In the stirring finale to Aaron Sorkin’s spectacularly written film “The American President,” Michael Douglas, portraying President Andrew Shepard (my second favorite fictional president after, of course, “The West Wing’s” Jed Bartlet), offers the kind of speech that I wish more people with microphones -- pundits, Republicans and Democrats alike -- had offered. Shepard, having been repeatedly provoked by a challenger for the presidency, finally decides that no one puts Andy in a corner.
“America isn't easy," he says. "America is advanced citizenship. You gotta want it bad, 'cause it's gonna put up a fight. It's gonna say, you want free speech? Let's see you acknowledge a man whose words make your blood boil, who's standing center stage and advocating at the top of his lungs that which you would spend a lifetime opposing at the top of yours. You want to claim this land as the land of the free? Then the symbol of your country can't just be a flag; the symbol also has to be one of its citizens exercising his right to burn that flag in protest. Show me that, defend that, celebrate that in your classrooms. Then, you can stand up and sing about the land of the free.”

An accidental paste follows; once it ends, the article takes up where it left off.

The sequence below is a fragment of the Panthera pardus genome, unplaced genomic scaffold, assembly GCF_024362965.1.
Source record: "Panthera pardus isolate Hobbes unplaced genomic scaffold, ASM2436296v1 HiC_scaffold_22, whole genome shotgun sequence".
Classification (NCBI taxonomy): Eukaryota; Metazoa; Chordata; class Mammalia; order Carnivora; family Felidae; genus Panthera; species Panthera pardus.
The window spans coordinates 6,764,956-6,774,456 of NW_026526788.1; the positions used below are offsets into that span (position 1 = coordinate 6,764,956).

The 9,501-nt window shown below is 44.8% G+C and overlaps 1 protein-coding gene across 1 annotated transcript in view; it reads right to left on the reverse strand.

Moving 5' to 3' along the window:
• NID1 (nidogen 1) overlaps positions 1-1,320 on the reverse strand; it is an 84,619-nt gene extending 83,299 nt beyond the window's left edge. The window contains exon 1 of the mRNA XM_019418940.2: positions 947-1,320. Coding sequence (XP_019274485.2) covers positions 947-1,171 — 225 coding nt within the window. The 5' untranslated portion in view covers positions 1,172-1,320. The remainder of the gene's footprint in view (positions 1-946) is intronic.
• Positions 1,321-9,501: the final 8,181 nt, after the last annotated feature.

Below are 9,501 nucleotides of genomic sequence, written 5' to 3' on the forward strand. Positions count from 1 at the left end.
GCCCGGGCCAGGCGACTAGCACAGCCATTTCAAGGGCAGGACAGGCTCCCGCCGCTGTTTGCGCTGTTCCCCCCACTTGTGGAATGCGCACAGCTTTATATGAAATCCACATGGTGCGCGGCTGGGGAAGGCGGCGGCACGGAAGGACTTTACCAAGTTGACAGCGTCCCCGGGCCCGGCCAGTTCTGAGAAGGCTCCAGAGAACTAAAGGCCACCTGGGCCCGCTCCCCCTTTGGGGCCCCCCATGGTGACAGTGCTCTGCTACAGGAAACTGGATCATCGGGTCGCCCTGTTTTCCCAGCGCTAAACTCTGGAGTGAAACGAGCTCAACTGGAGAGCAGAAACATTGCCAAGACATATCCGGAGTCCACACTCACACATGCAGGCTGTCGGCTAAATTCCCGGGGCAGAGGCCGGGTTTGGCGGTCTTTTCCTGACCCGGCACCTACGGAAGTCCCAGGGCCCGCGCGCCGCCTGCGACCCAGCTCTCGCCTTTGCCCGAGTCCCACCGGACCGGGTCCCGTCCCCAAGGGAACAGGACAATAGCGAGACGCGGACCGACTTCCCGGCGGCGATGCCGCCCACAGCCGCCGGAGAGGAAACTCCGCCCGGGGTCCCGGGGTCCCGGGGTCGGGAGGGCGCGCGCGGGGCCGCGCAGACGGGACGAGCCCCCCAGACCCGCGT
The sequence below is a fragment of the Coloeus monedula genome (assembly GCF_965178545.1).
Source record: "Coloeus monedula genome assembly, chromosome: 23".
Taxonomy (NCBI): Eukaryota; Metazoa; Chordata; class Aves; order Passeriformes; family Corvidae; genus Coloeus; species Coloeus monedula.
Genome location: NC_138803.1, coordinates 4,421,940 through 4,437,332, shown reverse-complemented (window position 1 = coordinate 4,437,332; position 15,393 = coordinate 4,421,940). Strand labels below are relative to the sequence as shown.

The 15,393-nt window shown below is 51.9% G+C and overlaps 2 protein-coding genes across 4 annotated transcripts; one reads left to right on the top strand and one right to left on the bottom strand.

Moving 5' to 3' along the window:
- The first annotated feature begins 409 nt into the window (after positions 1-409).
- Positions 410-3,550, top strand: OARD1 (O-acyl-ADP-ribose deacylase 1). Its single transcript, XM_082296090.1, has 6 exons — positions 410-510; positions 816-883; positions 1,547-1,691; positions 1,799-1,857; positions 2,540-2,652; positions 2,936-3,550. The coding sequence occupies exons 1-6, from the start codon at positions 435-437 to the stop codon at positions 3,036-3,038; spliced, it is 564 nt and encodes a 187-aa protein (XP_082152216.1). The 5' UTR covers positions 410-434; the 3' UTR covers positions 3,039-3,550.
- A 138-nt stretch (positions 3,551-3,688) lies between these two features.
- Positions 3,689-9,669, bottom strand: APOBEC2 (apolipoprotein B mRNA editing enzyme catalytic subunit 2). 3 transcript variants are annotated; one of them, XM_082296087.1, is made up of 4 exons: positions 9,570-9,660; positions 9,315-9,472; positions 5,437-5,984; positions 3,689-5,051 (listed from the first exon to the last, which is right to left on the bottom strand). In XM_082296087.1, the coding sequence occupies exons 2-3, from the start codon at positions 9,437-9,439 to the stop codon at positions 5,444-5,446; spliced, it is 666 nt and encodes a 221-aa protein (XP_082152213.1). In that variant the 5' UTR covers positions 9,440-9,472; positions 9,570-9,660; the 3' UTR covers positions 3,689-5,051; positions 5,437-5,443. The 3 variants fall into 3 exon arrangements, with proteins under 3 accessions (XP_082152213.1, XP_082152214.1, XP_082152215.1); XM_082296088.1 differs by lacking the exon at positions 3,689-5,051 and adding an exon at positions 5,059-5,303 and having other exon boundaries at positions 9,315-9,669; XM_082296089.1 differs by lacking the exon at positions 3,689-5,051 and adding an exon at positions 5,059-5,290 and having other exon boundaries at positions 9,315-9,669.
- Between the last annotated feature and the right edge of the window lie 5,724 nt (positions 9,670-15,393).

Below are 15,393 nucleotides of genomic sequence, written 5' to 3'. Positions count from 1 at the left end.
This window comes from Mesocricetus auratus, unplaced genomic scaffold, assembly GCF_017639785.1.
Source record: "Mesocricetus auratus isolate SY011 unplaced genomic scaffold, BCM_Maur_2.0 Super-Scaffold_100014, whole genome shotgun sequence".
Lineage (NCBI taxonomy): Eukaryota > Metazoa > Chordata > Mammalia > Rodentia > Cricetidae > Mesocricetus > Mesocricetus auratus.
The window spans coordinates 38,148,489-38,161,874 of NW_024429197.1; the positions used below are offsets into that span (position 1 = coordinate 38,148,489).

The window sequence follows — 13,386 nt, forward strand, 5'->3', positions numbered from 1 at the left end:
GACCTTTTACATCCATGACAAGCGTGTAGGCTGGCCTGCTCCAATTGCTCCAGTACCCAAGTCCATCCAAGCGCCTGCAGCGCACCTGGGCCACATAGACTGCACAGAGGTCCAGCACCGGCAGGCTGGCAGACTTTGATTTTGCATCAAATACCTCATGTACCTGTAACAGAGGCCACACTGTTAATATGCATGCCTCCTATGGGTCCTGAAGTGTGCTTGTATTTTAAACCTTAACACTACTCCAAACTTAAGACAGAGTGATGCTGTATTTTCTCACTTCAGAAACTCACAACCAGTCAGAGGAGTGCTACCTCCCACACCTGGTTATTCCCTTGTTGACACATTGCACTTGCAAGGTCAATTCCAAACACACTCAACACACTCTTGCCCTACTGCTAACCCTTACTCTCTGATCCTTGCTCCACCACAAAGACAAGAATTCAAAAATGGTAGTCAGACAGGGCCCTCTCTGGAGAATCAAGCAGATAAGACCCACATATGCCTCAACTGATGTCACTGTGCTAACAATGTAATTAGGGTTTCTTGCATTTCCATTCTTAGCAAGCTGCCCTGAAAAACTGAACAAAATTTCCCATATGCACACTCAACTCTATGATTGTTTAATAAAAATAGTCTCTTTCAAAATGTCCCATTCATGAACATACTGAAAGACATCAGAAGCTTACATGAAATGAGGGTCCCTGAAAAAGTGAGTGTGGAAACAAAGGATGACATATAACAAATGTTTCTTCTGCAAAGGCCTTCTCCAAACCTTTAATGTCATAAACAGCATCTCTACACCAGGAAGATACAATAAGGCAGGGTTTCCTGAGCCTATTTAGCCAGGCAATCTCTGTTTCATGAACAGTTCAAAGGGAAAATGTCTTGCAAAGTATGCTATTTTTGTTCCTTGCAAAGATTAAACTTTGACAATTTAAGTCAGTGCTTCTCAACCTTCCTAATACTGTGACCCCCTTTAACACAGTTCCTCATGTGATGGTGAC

When the fictional President Shepard pushes back on his fictional opponent Senator Rumson, he might as well be talking about the very real President-Elect Trump. "We have serious problems to solve, and we need serious people to solve them, and whatever your particular problem is, Bob Rumson is not in the least bit interested in solving it. He is interested in two things and two things only: making us afraid of it and telling you who's to blame for it.”
I like to think in most parts of the world, we operate differently than Senator Rumson and President-Elect Trump. Certainly we do in the arts worlds, where, bereft of significant fame and money, most of us do the work for the only reason left: because we love it, and because so does almost everyone else.